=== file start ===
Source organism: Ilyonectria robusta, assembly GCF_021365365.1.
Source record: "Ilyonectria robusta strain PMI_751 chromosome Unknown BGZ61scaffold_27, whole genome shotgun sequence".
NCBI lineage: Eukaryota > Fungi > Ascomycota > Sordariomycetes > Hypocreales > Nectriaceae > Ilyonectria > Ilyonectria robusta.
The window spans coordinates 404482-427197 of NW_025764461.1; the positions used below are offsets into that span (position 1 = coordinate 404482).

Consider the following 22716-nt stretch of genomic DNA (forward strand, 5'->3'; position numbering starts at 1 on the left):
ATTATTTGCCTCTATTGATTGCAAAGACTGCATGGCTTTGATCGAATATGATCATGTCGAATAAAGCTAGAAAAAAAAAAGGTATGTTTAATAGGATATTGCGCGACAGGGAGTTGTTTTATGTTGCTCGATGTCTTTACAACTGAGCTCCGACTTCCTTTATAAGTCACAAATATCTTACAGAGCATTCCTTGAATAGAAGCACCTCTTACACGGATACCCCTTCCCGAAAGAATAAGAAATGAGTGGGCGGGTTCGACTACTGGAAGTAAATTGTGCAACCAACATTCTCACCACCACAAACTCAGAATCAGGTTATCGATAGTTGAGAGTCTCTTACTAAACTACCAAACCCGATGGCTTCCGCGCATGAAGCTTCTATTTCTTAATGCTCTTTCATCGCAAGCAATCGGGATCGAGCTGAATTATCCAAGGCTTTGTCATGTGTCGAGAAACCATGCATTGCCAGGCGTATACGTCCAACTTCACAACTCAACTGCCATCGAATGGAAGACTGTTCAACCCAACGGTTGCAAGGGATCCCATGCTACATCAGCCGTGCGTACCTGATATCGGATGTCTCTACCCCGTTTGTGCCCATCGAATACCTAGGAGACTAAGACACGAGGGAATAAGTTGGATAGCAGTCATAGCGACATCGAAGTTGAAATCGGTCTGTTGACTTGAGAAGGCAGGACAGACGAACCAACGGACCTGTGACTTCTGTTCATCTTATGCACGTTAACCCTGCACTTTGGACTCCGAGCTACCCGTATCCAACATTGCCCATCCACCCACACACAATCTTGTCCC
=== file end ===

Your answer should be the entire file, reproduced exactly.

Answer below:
Source organism: Ilyonectria robusta, assembly GCF_021365365.1.
Source record: "Ilyonectria robusta strain PMI_751 chromosome Unknown BGZ61scaffold_27, whole genome shotgun sequence".
NCBI lineage: Eukaryota > Fungi > Ascomycota > Sordariomycetes > Hypocreales > Nectriaceae > Ilyonectria > Ilyonectria robusta.
The window spans coordinates 404482-427197 of NW_025764461.1; the positions used below are offsets into that span (position 1 = coordinate 404482).

Consider the following 22716-nt stretch of genomic DNA (forward strand, 5'->3'; position numbering starts at 1 on the left):
ATTATTTGCCTCTATTGATTGCAAAGACTGCATGGCTTTGATCGAATATGATCATGTCGAATAAAGCTAGAAAAAAAAAAGGTATGTTTAATAGGATATTGCGCGACAGGGAGTTGTTTTATGTTGCTCGATGTCTTTACAACTGAGCTCCGACTTCCTTTATAAGTCACAAATATCTTACAGAGCATTCCTTGAATAGAAGCACCTCTTACACGGATACCCCTTCCCGAAAGAATAAGAAATGAGTGGGCGGGTTCGACTACTGGAAGTAAATTGTGCAACCAACATTCTCACCACCACAAACTCAGAATCAGGTTATCGATAGTTGAGAGTCTCTTACTAAACTACCAAACCCGATGGCTTCCGCGCATGAAGCTTCTATTTCTTAATGCTCTTTCATCGCAAGCAATCGGGATCGAGCTGAATTATCCAAGGCTTTGTCATGTGTCGAGAAACCATGCATTGCCAGGCGTATACGTCCAACTTCACAACTCAACTGCCATCGAATGGAAGACTGTTCAACCCAACGGTTGCAAGGGATCCCATGCTACATCAGCCGTGCGTACCTGATATCGGATGTCTCTACCCCGTTTGTGCCCATCGAATACCTAGGAGACTAAGACACGAGGGAATAAGTTGGATAGCAGTCATAGCGACATCGAAGTTGAAATCGGTCTGTTGACTTGAGAAGGCAGGACAGACGAACCAACGGACCTGTGACTTCTGTTCATCTTATGCACGTTAACCCTGCACTTTGGACTCCGAGCTACCCGTATCCAACATTGCCCATCCACCCACACACAATCTTGTCCC